However when IBM the then GOD of everything business related choose MS to provide the OS for PC's everyone and their mother went with DOS and eventually as IBM faltered MS gained the title. So Apple had a difficult job first competing on hardware specs which it never quite wanted to nor did very well and try and unseat the IMAGE of a false God first IBM then MS. Even "IF" Apple managed to gain and keep ahead on "specs" it would still have to face the idea that it's User Experience was no match in the publics eye to the perceived whims of a god. The point of the article is user experience no price is NOT the key factor, nor are features, or specs. The iPod became king and remains so not because of features many a competitor pumped out MP3 players with many more features. Not on price many a competitor had more features and were less expensive.. No the answer was and is user experience. As more people have become aware of this factor Apple has sold more computers as well:)

        Pagan jim
        James Quinn
      • Yes, user experience was always key at Apple, but, they ALSO tried to

        compete with very high end hardware that did not do much for the user experience. That made them a niche. With iPad, they decided to go with low end (but very slick well designed) hardware that enabled them to compete on PRICE, for the first time ever.
        DonnieBoy
    • But others want the spec to make something more usefull to them

      @James Quinn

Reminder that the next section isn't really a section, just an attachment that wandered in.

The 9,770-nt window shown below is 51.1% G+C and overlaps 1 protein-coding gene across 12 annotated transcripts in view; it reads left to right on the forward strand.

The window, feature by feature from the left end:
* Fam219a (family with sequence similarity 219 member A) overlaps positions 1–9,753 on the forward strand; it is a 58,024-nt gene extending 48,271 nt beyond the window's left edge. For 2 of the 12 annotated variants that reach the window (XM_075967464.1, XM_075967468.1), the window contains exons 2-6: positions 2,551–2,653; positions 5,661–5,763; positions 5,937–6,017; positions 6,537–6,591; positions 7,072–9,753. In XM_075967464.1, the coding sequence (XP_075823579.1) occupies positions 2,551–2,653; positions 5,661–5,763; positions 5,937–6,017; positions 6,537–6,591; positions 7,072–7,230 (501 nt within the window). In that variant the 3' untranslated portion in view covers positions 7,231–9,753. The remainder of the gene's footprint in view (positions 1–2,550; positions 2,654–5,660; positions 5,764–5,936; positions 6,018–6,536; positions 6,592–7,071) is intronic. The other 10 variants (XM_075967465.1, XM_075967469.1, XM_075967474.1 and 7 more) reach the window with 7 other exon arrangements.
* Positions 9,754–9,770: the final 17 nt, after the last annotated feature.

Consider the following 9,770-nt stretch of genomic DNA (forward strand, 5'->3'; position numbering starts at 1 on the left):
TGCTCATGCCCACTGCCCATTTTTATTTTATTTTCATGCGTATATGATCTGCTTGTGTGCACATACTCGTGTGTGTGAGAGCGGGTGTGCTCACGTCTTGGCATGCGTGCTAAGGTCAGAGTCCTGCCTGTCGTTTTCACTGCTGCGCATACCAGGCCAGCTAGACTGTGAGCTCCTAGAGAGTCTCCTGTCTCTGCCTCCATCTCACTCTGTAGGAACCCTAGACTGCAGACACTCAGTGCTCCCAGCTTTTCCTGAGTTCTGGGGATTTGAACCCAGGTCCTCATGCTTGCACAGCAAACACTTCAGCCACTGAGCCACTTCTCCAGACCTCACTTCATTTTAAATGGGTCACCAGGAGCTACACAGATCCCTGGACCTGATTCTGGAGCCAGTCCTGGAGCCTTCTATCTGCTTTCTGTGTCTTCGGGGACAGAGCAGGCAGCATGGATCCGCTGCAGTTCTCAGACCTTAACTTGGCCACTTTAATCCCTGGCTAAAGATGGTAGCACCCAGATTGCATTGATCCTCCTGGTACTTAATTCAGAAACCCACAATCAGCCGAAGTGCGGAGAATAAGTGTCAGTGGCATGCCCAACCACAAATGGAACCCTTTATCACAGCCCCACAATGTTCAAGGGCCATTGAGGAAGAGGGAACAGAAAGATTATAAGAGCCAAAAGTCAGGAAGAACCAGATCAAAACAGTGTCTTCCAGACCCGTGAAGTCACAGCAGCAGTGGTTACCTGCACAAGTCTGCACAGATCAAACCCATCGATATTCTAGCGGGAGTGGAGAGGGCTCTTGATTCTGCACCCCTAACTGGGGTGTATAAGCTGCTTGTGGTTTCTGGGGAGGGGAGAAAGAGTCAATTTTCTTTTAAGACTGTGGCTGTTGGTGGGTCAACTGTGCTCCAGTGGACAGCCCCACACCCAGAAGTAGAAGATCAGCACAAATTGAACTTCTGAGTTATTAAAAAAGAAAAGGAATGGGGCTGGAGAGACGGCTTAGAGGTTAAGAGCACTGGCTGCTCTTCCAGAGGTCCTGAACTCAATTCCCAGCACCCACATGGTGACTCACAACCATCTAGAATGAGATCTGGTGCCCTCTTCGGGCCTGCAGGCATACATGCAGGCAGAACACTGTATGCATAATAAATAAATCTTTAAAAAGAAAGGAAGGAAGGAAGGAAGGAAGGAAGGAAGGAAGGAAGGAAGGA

Think about it - take the number of iPads sold and dived that by the numbers of computer users and that will tell you what percentage view the iPad's user experience as all they need.

      Now, as like with the iPhone where others went with a competing product, that shows that many people wanted something beyond what the iPhone had to offer.

      Specs and user experience is the combination needed to get everyone, not just a small percentage.
      Will Farrell
      • iPads are for different use scenarios, and, it is a luxury item. Not

        everybody has even 500 do spend on an additional computing device.<br><br>Ok, now, here is a question for you. Of all people that read a book on a computer while sitting in an easy chair, how many hold a desktop computer, and how many hold a tablet?<br><br>See how ridiculous your comparison was?
        DonnieBoy
      • RE: User experience is everything, hardware not so much

        @Donnieboy

        I was reading books on my WinMo touchphone3 XDA in 2002 with Office, email and games. I could also write on it. It even worked outside. Now I have a WP7 phone with even higer resolution and if I sit in an easy chair I read it on off my 52 inch LCD connected to a Win 7 computer.

        None of these require an expensive brick.
        tonymcs@...
      • The point is that there are different use cases, and different form factors

        are used for different use cases.
        DonnieBoy